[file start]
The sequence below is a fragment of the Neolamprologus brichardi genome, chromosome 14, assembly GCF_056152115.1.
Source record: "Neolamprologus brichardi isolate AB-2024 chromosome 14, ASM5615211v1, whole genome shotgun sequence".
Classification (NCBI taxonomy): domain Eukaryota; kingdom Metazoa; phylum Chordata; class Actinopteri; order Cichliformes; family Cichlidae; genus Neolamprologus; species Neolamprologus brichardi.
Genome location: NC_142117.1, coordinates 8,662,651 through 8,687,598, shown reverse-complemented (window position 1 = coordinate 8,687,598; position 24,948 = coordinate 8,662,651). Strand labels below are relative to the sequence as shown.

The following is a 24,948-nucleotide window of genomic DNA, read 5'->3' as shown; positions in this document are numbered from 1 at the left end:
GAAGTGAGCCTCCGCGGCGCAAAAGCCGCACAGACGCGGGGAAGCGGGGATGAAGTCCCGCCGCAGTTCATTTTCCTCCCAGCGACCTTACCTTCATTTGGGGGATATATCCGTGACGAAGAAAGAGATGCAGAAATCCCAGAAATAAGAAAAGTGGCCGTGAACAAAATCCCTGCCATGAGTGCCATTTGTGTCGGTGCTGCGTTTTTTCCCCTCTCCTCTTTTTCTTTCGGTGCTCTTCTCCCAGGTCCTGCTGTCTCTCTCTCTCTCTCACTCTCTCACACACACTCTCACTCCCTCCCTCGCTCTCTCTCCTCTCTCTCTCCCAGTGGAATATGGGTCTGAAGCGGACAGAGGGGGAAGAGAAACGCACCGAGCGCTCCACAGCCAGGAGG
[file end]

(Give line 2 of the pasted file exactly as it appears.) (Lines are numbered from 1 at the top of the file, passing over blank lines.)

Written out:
Source record: "Neolamprologus brichardi isolate AB-2024 chromosome 14, ASM5615211v1, whole genome shotgun sequence".